60 ml Soyombo Mongolian Wheat Vodka
10 ml Pineapple Thyme Shrub
5 drops Brooklyn Hemispherical Rhubarb Bitters
1 Coupe washed with St. George Absinthe
Combine vodka, shrub and bitters in a stirring vessel. Add ice, stir until well chilled and strain into coupé that has been washed with absinthe. For best absinthe coverage, spray with an absinthe filled atomizer into a cold coupé.
To make the Pineapple Shrub you will need
1 cup raw sugar
1 cup water
1 cup Pineapple (fresh cut)
1 bunch Fresh Thyme
Apple Cider Vinegar
Combine water and sugar in a pot. Simmer until the sugar dilutes into the water. Add chunks of fresh chopped Pineapple and whole Thyme. Allow to steep until the flavors and aroma of pineapple and thyme permeate mixture. Pour ingredients into large canning jar. Top with apple cider vinegar, seal and let sit in fridge overnight. Use a tea strainer to isolate liquid into serving vessel. (Fact: Leftover Pineapple Thyme is amazing on pizza)
It is a challenge to create cocktails that celebrate the subtlety of vodka as a flavor and not cover it up.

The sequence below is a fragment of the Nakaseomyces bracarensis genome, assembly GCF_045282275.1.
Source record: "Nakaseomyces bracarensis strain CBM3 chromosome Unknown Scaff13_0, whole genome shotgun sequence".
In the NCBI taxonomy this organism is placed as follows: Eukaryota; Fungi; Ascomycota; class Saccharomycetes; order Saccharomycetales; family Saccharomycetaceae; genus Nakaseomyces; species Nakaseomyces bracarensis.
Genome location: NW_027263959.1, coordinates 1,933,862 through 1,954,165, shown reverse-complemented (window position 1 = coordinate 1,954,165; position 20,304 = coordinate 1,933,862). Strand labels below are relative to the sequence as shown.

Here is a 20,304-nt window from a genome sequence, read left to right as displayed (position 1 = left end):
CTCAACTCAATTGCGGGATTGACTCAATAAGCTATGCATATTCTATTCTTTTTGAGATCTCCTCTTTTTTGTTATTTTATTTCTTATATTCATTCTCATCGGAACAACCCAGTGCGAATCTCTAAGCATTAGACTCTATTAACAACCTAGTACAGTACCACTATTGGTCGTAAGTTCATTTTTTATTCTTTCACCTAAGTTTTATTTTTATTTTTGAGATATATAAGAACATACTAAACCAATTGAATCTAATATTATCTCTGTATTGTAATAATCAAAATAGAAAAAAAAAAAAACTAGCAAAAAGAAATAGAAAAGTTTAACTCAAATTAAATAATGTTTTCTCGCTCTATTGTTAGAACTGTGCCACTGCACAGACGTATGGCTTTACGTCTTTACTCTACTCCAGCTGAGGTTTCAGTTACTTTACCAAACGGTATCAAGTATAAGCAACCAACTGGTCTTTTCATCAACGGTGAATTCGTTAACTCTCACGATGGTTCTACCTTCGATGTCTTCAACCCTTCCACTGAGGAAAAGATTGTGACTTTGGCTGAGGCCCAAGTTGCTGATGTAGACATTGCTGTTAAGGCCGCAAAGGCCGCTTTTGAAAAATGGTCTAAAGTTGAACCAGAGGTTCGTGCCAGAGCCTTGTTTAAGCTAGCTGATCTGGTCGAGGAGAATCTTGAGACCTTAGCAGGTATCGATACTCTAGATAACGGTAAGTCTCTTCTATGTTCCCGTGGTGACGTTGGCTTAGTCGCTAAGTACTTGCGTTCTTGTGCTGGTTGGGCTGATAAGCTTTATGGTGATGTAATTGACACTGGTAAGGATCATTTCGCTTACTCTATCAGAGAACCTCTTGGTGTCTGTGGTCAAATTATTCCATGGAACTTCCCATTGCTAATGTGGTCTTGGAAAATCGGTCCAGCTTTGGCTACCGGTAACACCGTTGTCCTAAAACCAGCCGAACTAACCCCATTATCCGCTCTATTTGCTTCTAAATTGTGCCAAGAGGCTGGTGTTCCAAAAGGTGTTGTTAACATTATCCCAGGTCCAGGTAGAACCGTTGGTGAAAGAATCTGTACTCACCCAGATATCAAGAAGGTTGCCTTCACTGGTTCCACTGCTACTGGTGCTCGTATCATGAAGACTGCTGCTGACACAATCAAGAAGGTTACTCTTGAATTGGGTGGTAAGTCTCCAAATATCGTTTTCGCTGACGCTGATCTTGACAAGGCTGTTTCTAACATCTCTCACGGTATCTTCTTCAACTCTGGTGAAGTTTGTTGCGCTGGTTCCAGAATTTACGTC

This cocktail has fun with that challenge, creating a drink that is approachable by many palates while still complex enough to appeal to the toughest cocktail critic.
Soyombo Vodka is made from the wheat that grows on the Mongolian-Manchurian Steppe. It uses organic, non-GMO grain and sees no high fructose corn syrup or glycerin added to its last bottling to give the artifice of smoothness. The distiller is forced to use the best of ingredients and mind his craft carefully. The Soyombo symbol is the first letter of the Mongol alphabet and means ‘enlightened‘ or ‘created out of itself’.
A fascinating fact about St. George is that they’ve produced their absinthe since well before the U.S. ban was lifted in 2007. That’s because while it was illegal to sell, it was not illegal to produce, and so they worked for the 11 years prior to the ban being lifted to perfect their recipe. And perfect it they did. Their recipe calls for a first infusion of brandy with wormwood, fennel, and star anise. The second infusion calls for mint, tarragon, opal basil, lemon-balm, hyssop, meadowsweet, and stinging nettles.
The result is a drink that has the complex herbaceous nose of the absinthe. Every sip has subtle flavors of pineapple and thyme and the finish has the lingering character of the vodka with a faint bite of rhubarb bitters.